Charles Orchard Sharp had already achieved a distinguished journalistic career in Fleet Street when he came to Launceston: he had become Assistant Editor of ‘The Daily Chronicle’. He was a Fellow of the Institute of Journalists, and maintained an exceedingly high standard of editorial ability. Fair and just in his comments, he was respected alike by his political friends and opponents. He was a great Baptist, holding many lay offices, and a local preacher of eloquence and conviction. Until his death in 1942, he retained undimmed his vital interest in the affairs of his adopted town and district, and his great worry in his final illness was his inability to write his usual leaders. In 1908, Charles Sharp took into partnership Mr. Glanville H. Scantlebury, who came from a Launceston family, with connections at Stoke Climsland. Glanville was a young man who had served his journalistic apprenticeship on ‘The Post’ in the days of Powell and after gaining further experience in London, returned to the paper. He became its editor, with Charles Sharp becoming a ‘sleeping partner,’ and in fact moving to Plymouth as Assistant Editor of ‘The Western Daily Mercury.’ In 1912 Glanville Scantlebury died at the tragically early age of 28, leaving a widow and three young children. He too played his part in the life of the community, in addition to his vital role as editor, and was widely mourned.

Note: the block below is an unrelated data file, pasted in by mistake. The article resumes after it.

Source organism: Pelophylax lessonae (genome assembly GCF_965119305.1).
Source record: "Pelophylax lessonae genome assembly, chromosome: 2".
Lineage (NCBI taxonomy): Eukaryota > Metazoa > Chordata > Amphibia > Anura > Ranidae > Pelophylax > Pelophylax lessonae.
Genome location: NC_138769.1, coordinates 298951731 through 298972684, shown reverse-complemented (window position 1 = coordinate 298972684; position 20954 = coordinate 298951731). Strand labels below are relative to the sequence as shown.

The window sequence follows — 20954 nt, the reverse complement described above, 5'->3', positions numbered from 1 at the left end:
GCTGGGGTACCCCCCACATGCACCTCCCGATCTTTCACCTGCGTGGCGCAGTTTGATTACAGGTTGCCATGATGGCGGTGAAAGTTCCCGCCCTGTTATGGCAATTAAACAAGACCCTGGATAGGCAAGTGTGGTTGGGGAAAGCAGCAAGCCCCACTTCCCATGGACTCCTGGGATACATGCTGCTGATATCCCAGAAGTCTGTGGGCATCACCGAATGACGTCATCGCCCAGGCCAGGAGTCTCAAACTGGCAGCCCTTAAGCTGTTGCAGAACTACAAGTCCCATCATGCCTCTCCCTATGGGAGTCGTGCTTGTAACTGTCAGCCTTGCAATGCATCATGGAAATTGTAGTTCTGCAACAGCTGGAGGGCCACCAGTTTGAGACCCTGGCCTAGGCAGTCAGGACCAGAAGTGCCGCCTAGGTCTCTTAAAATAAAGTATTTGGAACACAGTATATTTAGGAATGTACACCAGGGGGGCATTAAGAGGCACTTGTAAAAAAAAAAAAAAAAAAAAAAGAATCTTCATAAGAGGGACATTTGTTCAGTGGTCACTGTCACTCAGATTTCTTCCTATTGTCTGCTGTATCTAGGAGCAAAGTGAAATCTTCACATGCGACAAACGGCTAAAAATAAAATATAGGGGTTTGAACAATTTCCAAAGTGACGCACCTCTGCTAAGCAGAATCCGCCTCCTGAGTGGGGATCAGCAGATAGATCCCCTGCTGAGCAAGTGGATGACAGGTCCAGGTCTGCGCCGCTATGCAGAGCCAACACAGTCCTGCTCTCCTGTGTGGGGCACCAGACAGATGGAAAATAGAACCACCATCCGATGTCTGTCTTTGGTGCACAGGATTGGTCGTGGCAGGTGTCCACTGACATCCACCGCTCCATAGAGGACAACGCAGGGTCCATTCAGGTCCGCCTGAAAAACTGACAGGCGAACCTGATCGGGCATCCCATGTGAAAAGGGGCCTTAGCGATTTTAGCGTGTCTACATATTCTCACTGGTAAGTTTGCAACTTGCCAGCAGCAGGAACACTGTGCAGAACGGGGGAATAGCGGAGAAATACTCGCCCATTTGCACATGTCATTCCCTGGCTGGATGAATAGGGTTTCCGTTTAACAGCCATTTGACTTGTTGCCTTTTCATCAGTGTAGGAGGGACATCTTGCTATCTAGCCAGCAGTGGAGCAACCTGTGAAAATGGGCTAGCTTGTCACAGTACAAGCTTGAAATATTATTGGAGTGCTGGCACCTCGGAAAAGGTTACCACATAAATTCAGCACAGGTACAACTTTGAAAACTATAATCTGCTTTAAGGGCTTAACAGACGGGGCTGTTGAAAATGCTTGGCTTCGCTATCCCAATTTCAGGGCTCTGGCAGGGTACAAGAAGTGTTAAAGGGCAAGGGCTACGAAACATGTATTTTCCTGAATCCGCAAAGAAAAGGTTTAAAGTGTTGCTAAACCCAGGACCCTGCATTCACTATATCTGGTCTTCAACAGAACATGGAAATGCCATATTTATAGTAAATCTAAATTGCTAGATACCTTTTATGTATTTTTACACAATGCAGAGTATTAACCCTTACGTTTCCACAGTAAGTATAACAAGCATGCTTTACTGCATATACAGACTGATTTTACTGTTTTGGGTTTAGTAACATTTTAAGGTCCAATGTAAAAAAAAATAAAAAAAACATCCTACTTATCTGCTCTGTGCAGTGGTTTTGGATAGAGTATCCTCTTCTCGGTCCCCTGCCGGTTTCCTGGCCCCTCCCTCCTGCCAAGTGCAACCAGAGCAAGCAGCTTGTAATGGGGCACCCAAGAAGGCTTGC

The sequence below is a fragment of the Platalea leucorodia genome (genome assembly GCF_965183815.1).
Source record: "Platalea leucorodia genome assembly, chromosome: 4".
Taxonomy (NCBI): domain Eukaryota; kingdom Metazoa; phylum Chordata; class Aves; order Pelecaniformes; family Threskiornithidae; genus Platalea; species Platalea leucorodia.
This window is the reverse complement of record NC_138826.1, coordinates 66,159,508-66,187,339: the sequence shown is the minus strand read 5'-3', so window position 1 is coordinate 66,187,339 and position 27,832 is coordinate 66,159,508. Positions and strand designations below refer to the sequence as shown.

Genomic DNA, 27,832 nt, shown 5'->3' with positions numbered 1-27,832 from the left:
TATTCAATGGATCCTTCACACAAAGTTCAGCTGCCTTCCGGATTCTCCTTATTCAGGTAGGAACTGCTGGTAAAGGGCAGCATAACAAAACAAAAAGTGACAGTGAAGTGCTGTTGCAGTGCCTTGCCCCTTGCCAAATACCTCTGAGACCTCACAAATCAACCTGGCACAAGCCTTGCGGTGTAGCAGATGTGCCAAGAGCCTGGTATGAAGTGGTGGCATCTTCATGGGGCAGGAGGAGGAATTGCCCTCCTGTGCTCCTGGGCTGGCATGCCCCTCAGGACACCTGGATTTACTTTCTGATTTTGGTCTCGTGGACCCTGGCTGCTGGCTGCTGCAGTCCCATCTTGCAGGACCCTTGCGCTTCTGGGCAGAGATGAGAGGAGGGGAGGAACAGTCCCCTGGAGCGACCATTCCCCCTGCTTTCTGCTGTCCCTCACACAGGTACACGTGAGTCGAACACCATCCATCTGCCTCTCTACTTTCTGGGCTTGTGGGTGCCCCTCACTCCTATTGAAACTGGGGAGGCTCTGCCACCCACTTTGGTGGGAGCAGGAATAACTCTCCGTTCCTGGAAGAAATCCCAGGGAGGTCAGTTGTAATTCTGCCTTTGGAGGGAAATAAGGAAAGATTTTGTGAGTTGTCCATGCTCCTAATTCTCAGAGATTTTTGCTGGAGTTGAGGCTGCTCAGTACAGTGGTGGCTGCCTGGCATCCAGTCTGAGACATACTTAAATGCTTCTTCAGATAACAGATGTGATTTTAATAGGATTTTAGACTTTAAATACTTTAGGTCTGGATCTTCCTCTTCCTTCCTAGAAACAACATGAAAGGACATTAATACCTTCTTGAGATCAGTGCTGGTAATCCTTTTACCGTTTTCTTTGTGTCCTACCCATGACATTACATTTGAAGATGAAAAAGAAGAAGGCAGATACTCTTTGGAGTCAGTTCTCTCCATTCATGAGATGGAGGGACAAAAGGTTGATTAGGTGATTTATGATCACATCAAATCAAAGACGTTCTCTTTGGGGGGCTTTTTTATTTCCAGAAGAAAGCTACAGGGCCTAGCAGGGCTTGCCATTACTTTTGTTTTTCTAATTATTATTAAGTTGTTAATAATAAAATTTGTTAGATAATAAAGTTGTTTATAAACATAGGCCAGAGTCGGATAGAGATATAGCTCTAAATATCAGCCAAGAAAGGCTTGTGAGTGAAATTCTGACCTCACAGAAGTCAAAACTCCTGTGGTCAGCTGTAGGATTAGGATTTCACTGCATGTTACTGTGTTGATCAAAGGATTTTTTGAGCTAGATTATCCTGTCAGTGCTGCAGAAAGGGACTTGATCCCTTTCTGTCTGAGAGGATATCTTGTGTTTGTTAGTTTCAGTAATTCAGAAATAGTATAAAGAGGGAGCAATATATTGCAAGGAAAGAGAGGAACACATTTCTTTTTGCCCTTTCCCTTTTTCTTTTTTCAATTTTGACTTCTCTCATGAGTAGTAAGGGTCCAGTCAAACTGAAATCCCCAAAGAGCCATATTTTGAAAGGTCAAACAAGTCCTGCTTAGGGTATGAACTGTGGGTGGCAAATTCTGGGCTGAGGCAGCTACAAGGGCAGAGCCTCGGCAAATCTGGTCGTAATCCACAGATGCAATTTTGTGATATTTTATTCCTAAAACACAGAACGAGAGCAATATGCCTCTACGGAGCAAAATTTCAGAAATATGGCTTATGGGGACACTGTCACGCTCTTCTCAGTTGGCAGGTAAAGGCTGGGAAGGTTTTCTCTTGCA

It was then that Charles Sharp relinquished his post at Plymouth to return to Launceston and again take over the editorship of his paper. At this time (1913), he formed a private company, taking into partnership Maurice Prout (below left) and Arthur Bray Venning (below right), two young Launceston men who had already been with the paper from the days of William Lydra Powell. Under his guidance and with their energetic and able support, the paper flourished even more, surmounting the difficulties of the 1914-18 war period and going on to even greater triumphs in the post war years.